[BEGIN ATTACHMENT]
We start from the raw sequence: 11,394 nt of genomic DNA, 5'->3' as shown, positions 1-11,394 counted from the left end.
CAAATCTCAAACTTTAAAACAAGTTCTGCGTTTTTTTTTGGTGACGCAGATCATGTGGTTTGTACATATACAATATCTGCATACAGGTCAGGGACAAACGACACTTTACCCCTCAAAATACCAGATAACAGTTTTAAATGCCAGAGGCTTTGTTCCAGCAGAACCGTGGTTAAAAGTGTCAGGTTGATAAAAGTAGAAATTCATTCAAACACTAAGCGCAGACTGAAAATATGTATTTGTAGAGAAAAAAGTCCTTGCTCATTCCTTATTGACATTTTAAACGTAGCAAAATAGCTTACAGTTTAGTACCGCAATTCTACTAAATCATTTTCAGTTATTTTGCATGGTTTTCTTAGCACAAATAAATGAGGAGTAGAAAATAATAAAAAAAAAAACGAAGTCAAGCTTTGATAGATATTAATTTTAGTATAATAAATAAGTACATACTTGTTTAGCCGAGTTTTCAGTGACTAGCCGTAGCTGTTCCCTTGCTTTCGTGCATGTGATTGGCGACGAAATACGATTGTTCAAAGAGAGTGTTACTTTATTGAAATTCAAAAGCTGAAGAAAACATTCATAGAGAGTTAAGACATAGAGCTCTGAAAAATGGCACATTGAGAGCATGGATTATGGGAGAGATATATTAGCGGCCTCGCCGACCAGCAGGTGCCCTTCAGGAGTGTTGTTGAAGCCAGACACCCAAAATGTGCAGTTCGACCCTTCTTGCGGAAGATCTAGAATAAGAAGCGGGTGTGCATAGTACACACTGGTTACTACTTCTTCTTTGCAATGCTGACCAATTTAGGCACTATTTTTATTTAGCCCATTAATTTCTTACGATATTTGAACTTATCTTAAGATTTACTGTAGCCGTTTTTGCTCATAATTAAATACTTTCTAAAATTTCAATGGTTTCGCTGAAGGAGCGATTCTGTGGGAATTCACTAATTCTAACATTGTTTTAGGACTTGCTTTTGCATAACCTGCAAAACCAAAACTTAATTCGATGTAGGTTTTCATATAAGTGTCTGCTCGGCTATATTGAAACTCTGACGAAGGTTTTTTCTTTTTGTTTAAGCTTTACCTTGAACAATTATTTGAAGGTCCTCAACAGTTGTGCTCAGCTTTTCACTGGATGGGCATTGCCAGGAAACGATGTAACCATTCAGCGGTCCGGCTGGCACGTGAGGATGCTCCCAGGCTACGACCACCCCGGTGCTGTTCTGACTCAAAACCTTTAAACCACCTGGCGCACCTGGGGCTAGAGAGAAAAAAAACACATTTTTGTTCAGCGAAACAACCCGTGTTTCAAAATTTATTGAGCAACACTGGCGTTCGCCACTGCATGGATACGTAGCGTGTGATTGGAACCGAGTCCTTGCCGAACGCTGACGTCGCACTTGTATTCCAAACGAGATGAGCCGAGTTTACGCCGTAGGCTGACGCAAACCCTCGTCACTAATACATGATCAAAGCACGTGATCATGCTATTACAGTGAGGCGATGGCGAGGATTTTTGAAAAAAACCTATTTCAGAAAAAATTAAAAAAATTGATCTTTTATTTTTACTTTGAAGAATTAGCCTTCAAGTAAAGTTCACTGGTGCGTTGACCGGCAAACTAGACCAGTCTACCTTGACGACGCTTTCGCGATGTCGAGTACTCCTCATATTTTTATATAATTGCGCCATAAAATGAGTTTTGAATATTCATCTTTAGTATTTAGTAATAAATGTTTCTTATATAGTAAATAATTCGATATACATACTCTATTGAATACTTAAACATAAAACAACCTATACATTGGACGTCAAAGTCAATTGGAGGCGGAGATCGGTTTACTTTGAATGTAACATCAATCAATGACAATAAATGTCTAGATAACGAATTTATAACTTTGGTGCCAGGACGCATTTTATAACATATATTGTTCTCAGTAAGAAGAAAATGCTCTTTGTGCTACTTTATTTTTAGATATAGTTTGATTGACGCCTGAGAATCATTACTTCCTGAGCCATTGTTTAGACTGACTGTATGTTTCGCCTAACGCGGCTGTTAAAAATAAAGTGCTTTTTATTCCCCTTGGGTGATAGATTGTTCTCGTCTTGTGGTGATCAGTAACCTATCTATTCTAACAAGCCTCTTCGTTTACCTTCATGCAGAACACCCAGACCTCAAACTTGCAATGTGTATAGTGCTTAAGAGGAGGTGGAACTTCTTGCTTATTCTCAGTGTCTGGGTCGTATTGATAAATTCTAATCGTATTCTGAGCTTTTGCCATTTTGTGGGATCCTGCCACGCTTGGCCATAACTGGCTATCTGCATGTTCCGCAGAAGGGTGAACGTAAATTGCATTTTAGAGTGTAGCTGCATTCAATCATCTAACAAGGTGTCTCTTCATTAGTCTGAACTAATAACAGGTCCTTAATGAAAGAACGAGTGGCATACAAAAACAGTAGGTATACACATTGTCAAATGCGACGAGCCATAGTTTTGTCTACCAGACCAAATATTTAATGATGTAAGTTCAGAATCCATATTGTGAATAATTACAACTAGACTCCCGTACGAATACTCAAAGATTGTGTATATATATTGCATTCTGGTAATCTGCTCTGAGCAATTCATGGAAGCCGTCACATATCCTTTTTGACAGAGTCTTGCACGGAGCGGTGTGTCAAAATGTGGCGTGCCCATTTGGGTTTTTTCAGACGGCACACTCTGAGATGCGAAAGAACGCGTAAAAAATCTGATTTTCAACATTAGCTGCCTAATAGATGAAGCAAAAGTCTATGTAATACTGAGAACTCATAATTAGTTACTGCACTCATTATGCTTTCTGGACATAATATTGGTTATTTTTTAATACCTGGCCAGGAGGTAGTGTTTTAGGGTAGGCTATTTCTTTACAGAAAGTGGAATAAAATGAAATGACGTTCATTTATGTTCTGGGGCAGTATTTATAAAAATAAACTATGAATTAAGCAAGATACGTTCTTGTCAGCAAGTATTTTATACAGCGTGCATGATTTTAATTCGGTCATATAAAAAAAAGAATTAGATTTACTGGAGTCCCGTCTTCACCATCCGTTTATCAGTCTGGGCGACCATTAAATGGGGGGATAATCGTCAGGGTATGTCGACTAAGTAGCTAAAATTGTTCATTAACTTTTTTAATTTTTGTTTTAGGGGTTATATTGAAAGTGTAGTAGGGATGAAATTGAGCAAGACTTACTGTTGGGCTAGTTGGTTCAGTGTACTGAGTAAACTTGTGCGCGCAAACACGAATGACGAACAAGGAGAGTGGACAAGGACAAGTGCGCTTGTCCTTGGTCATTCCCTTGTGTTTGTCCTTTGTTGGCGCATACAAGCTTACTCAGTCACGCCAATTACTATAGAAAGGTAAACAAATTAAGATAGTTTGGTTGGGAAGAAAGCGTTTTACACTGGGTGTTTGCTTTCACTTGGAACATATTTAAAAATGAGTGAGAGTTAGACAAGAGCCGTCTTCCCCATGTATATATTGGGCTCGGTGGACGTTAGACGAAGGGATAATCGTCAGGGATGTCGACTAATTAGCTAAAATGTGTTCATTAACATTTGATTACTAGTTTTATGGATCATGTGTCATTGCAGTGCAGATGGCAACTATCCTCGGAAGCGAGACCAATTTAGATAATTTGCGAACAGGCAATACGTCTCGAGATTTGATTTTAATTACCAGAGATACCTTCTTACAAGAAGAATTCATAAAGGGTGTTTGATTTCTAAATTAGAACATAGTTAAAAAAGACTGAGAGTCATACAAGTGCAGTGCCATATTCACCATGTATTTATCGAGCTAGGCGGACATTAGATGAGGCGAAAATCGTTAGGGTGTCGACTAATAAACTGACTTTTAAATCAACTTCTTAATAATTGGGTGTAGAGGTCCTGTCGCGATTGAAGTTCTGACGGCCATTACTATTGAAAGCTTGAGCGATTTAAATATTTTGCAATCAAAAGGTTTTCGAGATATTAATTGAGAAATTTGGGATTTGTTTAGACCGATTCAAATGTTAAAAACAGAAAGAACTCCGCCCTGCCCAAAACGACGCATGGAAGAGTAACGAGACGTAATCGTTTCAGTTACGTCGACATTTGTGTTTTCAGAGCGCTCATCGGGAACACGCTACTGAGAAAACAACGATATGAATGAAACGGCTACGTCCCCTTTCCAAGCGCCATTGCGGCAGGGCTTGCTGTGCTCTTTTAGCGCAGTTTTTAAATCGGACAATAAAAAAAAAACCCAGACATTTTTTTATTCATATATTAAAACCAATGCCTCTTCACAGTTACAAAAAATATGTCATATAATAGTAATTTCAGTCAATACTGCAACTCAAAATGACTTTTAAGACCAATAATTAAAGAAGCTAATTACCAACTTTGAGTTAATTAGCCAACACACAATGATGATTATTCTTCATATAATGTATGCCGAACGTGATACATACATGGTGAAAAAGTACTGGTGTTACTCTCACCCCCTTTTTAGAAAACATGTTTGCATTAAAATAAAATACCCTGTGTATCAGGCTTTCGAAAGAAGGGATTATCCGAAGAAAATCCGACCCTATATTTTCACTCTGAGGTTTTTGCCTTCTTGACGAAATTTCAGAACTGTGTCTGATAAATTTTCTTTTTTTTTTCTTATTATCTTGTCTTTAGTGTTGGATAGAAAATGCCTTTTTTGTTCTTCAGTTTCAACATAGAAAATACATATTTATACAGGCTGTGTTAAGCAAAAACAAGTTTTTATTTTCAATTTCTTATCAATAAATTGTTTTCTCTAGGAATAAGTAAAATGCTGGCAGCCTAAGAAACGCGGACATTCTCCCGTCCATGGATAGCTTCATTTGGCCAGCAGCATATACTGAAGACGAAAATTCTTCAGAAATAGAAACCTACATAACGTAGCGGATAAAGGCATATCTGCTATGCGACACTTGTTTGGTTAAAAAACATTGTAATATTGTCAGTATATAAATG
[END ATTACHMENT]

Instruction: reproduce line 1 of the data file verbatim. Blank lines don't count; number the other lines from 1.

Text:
We start from the raw sequence: 11,394 nt of genomic DNA, 5'->3' as shown, positions 1-11,394 counted from the left end.